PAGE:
German Shepherds Forum banner

1 - 8 of 8 Posts

·
Registered
Joined
·
95 Posts
Discussion Starter #1
Our 3 Y/O GSD (Bo) has started going pee and tonight pooping in the house!! He has always had the bladder of a truck driver! The vet said he's fine. I'm pretty sure I know why he's doing it, But how do I get him to stop!!!!
WHY, you ask.... We are moving from Idaho to Texas in a week so things have been crazy and he hasn't got the same exercise he's used to, and with school starting and kids sports, and my husband away with the Army The poor guy has to stay home more...Befre you feel too bad for him I must say he walks with me in the mornings and if weather permits he goes with us in the van as much as possible.
AND, Because he thinks he belongs with the kids all the time in the front yard and hates being in the back yard alone or inside when the kids are riding skateboards and having fun (heaven forbid) with out him! I bought a wireless fence. He knows the perameters we have walkedhim around them, flags and the whole bit. But He did try twice to leave the grass and was shocked, OOPS!! he hesitant to go outside sometimes now. Bless his heart, I feel for him, but we can't do this anymore he peed in my kids rooms and in my closet. Tonight he walked right into my daughters room and pooped and peed!!! Weare renting out our home and just replaced the carpet. UGH!!! What can I do...I have been making him go out about every hour. But, wht else can I do??:cry: Is he going to do this in our new house too!!! HELP!!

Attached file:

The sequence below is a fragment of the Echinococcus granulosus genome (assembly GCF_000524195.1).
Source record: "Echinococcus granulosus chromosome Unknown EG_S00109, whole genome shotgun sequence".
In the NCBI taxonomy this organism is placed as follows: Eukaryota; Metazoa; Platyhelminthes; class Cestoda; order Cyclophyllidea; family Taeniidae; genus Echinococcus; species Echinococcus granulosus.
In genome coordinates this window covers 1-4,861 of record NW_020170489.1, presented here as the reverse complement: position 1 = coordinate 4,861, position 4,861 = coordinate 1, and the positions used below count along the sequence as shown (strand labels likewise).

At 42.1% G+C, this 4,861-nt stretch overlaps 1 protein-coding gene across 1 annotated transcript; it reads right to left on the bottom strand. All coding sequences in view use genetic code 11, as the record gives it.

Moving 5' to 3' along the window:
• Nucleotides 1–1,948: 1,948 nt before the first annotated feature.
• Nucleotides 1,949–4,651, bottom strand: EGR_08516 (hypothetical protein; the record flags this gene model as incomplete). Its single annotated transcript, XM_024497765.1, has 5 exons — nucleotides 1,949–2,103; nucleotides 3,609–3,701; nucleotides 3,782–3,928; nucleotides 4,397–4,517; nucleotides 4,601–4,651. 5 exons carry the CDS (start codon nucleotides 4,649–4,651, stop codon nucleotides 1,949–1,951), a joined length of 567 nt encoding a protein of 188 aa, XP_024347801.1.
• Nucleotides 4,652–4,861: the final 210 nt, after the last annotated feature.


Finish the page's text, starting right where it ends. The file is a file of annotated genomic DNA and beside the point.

·
Registered
Joined
·
16,649 Posts
Take him to the vet with his first pee of the morning and have it tested for a UTI. If that's negative then my guess would be that the shocks from the e-fence may be what's causing him to pee in your house (if he has a negative association with going outside).

I would get rid of the e-fence immediately and either keep him in the fenced area of your yard or train him to the boundaries of your yard without using an electric shock. If he's getting shocked and is afraid of going outside then you aren't using the fence correctly (as in it's your fault he's getting shocked and not his!) and are risking some serious problems with his behavior.
 

·
Registered
Joined
·
8,913 Posts
Take him to the vet with his first pee of the morning and have it tested for a UTI. If that's negative then my guess would be that the shocks from the e-fence may be what's causing him to pee in your house (if he has a negative association with going outside).

I would get rid of the e-fence immediately and either keep him in the fenced area of your yard or train him to the boundaries of your yard without using an electric shock. If he's getting shocked and is afraid of going outside then you aren't using the fence correctly (as in it's your fault he's getting shocked and not his!) and are risking some serious problems with his behavior.
+ 1
 

·
Registered
Joined
·
95 Posts
Discussion Starter #4 (Edited)
Take him to the vet with his first pee of the morning and have it tested for a UTI. If that's negative then my guess would be that the shocks from the e-fence may be what's causing him to pee in your house (if he has a negative association with going outside).

I would get rid of the e-fence immediately and either keep him in the fenced area of your yard or train him to the boundaries of your yard without using an electric shock. If he's getting shocked and is afraid of going outside then you aren't using the fence correctly (as in it's your fault he's getting shocked and not his!) and are risking some serious problems with his behavior.
Our friend is his vet so that was my first step, everything is fine with his health.